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Colloid. Interface. 2018, 2(2), 15; doi:10.3390/colloids2020015

Article
Application of Bio-Based Wrinkled Surfaces as Cell Culture Scaffolds
1
Graduate School of Engineering, Tottori University, 4-101 Koyama-Minami, Tottori 680-8550, Japan
2
Department of Veterinary Clinical Medicine, Tottori University, 4-101 Koyama-Minami, Tottori 680-8550, Japan
3
Division of Instrumental Analysis, Research Center for Bioscience and Technology, Tottori University, Tottori 680-8550, Japan
*
Authors to whom correspondence should be addressed.
Received: 2 March 2018 / Accepted: 23 March 2018 / Published: 26 March 2018

Abstract

:
Microscopic surface architectures that can be easily manufactured have been in demand as mechano-structural cues for tissue engineering. Microscopic surface reliefs synthesized by wrinkling were expected as cell culture scaffolds for cell proliferation, control of cellular alignment and differentiation, and spheroid generation. We previously developed bio-based wrinkled films prepared via lignification-mimetic reactions and drying. Although these films are expected as a candidate for cell culture scaffolds, stability and morphology of the wrinkled surfaces in aqueous buffer solutions were not explored. Here, we investigate the surface morphologies of the wrinkled films in phosphate-buffered saline, and their application to 3T3 cell culture. The wrinkled film prepared with the immersion treatment at 40 °C maintained its wrinkled structure in phosphate-buffered saline even after five days, although the wrinkles were broadened by hydration of the skin layer. Interestingly, higher cell numbers were observed in the 3T3 cell culture using the wrinkled film than using flat film with the same surface composition. In addition, the high biocompatibility of the wrinkled film was confirmed by in vivo experiments. These results strongly encourage application of the wrinkled film as a mechano-structural cue. Studies of the advanced applications for the wrinkled films are now in progress.
Keywords:
chitosan; surface wrinkling; skin layer; horseradish peroxidase; cell culture substrate; 3T3 cell

1. Introduction

Tissue engineering has attracted attention as a therapeutic method for replacing damaged tissues and organs [1,2]. Development of scaffold materials that can modulate the proliferation, self-renewal, and differentiation of multipotent stem cells into different lineages is a key aspect of tissue engineering [3]. Extensive research has revealed that mechano-structural cues, such as elasticity and topography differentially modulate cell fate in a hierarchical response [4]. Thus, technologies for easy fabrication of microscopic surface architecture would contribute to progress in tissue engineering.
Surface wrinkling is a physical process that creates unique topographies in nature [5,6]. Nano/microscopic surface reliefs synthesized by wrinkling have been used for nano/microscopic wrinkled surfaces in optical [7] and electronic devices [8], surface-enhanced Raman spectroscopy substrates [9], the realization of tunable wettability [10], and adhesion [11], and cell culture scaffolds [12,13,14,15,16,17]. In the application for cell culture scaffolds, wrinkled surfaces with unique topographies have been used for cell proliferation [12], control of cellular alignment and differentiation [13,14,16], and spheroid generation [15,17].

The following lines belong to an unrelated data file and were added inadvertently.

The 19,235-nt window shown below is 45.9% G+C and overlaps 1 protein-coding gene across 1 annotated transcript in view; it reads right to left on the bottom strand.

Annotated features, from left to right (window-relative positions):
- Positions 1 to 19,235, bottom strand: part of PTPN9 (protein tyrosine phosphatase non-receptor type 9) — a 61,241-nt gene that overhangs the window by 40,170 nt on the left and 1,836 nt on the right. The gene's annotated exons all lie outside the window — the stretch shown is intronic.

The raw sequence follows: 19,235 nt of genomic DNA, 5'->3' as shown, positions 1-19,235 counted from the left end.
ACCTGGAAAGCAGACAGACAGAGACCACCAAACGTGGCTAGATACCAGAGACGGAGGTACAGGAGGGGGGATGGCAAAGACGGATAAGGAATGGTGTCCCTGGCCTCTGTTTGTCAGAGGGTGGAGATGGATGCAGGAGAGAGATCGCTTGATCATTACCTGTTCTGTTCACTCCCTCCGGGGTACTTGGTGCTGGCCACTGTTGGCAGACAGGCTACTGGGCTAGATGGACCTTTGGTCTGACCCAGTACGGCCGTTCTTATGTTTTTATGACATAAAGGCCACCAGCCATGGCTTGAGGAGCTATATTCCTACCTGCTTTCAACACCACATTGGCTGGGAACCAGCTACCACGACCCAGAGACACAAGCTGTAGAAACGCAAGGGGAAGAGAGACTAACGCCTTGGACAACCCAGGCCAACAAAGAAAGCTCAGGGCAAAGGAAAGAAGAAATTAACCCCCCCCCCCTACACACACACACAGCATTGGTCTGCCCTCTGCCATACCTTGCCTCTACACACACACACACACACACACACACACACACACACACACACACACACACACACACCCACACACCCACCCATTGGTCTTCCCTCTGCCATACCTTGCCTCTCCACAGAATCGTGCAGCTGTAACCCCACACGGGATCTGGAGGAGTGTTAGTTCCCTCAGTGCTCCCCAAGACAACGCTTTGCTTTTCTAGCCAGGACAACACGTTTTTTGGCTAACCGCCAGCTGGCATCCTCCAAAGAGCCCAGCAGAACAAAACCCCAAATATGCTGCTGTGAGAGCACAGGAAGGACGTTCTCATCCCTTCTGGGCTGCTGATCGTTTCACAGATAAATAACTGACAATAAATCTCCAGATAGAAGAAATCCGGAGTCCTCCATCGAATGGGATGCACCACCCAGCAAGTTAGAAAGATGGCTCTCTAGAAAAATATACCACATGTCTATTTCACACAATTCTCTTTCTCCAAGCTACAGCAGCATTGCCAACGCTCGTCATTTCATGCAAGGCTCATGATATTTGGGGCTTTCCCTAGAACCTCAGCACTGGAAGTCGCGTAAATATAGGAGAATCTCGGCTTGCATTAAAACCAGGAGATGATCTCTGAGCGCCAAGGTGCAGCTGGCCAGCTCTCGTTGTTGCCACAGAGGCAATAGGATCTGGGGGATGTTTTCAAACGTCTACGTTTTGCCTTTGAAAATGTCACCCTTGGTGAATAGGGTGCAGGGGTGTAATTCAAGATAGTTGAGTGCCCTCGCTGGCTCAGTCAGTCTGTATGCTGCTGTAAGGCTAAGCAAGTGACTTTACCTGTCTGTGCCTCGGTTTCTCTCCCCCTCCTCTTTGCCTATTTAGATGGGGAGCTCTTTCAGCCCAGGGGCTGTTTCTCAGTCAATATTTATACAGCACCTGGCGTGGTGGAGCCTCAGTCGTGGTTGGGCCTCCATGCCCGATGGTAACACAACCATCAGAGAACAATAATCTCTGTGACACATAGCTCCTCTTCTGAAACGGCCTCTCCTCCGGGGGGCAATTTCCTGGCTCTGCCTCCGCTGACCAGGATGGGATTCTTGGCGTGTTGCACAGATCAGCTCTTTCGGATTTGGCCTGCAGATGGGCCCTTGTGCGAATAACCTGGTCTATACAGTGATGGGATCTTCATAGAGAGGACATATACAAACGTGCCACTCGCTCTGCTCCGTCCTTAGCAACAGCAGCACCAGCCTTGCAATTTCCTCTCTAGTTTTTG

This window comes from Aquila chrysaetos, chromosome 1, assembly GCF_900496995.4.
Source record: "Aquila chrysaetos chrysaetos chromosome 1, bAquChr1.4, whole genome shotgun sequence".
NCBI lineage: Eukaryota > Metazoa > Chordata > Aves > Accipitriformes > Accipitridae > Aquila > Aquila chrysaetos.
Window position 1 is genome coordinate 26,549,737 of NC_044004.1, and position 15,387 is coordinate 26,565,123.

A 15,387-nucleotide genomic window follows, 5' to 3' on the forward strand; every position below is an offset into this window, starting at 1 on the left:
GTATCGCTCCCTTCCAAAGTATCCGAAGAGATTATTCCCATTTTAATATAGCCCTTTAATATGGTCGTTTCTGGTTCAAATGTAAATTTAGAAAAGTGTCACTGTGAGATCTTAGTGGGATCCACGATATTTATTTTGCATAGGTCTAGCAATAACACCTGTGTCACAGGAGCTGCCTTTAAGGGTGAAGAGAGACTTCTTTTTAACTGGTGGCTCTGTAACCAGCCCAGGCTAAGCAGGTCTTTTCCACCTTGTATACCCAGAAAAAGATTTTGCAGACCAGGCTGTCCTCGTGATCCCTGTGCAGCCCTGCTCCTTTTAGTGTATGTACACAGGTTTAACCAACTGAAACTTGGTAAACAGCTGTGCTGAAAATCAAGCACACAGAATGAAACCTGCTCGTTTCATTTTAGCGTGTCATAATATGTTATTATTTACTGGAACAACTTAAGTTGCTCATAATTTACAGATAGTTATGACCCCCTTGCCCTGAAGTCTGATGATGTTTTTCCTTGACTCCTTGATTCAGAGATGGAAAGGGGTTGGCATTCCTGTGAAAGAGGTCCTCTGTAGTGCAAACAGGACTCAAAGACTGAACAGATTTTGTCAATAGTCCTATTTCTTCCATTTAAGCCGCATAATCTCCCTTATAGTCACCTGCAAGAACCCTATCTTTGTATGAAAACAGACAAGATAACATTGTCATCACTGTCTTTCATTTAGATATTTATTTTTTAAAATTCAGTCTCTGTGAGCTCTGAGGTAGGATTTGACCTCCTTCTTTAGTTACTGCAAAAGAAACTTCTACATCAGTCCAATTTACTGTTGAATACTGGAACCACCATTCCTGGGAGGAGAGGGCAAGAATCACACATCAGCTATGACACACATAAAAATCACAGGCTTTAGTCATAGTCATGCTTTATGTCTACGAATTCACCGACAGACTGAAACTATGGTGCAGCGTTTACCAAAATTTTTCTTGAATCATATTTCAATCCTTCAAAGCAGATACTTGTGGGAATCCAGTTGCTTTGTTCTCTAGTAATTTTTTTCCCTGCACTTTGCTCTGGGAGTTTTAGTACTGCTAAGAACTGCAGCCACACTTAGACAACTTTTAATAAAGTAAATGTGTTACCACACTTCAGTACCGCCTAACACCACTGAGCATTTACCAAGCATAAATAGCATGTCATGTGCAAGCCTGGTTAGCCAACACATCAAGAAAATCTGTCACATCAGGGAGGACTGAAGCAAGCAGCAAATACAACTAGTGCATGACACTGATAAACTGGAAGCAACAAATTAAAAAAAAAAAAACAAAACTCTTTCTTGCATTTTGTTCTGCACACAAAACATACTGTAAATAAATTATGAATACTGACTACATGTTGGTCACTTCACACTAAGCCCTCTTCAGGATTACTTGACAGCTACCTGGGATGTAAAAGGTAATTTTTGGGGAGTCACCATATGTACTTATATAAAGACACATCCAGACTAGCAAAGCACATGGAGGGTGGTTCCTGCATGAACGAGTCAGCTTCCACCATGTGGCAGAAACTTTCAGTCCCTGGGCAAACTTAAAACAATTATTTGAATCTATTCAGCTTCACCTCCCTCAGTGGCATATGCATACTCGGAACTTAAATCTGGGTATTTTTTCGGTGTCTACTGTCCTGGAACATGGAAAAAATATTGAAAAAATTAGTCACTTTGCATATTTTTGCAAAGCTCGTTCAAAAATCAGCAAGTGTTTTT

Recently, we reported an original approach to surface wrinkling [18,19,20,21]. In this method, a skin layer is synthesized on a chitosan (CS) film via immersion in a methanol solution containing a phenolic acid and subsequent surface reaction by horseradish peroxidase (HRP) mimicking wood lignification. We revealed that the immersion process induced surface wrinkling by the formation of covalent bonds between the CS substrate and phenolic acid. The phenolic acid-bound moieties acted as reaction sites for crosslinking via the HRP-catalyzed reaction and yielded a skin layer on the submicron order. The crosslinking structure capable of skin formation consisted of ionic bonds composed of CS and oligomeric phenolic acid residues on CS [18]. A surface relief with micron-scale wrinkles is formed upon drying as a result of inhomogeneous shrinkage (Figure 1). This is a totally bio-based system involving green materials and processes. In addition, we found that the wrinkled surfaces maintained their structure in water [19]. Although this result encouraged us to apply the wrinkled surfaces for use as a cell culture scaffold, stability, and morphology of the wrinkled films in aqueous buffer solutions were not explored. In addition, the wrinkled films are potential biomaterials because CS, their main constituent, has high biocompatibility [22]. However, the toxicity of oligophenolic acid residues present around film surface is concerned. Therefore, biocompatibility of the wrinkled films should be explored.